There are three primary categories for internal communication — pre-communication, ongoing communication, and pull-push communication.
- Pre-communication is are the standards you communicate to team members about how you operate and your expectations of them. Pre-communication typically takes place during onboarding and is outlined in the employee handbook and job description, and it’s the most important category of communication as future issues often arise due to lack of pre-communication.
- Ongoing communication is your organization’s approach to recurring and one-off meetings, specifically your cadence and policy — what meetings happen when, how often, and why. These meetings include all-hands, staff meetings for large groups, project meetings for small groups, and one-on-one meetings for check-ins. However, what’s most important is giving yourself and your employees opportunities to connect as an entire staff, as teams or departments, and one-on-one between the leader and their direct reports.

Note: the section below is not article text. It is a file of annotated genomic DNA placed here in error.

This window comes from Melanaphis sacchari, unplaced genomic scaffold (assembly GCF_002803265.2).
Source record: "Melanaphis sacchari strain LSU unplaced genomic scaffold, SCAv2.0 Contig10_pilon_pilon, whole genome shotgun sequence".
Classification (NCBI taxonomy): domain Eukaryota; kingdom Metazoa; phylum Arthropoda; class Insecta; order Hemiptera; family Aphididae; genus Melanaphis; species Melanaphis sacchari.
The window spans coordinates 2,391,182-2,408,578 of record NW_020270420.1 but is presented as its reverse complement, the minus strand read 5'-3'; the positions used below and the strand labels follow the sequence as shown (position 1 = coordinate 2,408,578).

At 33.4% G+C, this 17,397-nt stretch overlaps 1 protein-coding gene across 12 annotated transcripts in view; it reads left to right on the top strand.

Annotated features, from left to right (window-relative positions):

- Pull-push communication is your organization’s process for bottom-up communication. To do this well, Daniel and the EntreLeadership team recommend requiring every team member to complete a weekly report for their leader sharing what they worked on and accomplished during the week as well as high points and low points. By doing so, employees know they’ll always have an opportunity to communicate their concerns and leaders know they’ll always have visibility into their employees’ work.
During the episode, Daniel reminded us of the key lesson in Stephen Covey’s book “The Speed of Trust” — Organizations move at the speed of trust. As leaders, the question is ‘How do we build trust?’ It’s built through relationships, and relationships are built on communication. This is why communication is so important. Strong communication precedes a strong culture, and a strong culture is what enables teams to respond quickly and more effectively to the challenges in the marketplace and the organization itself.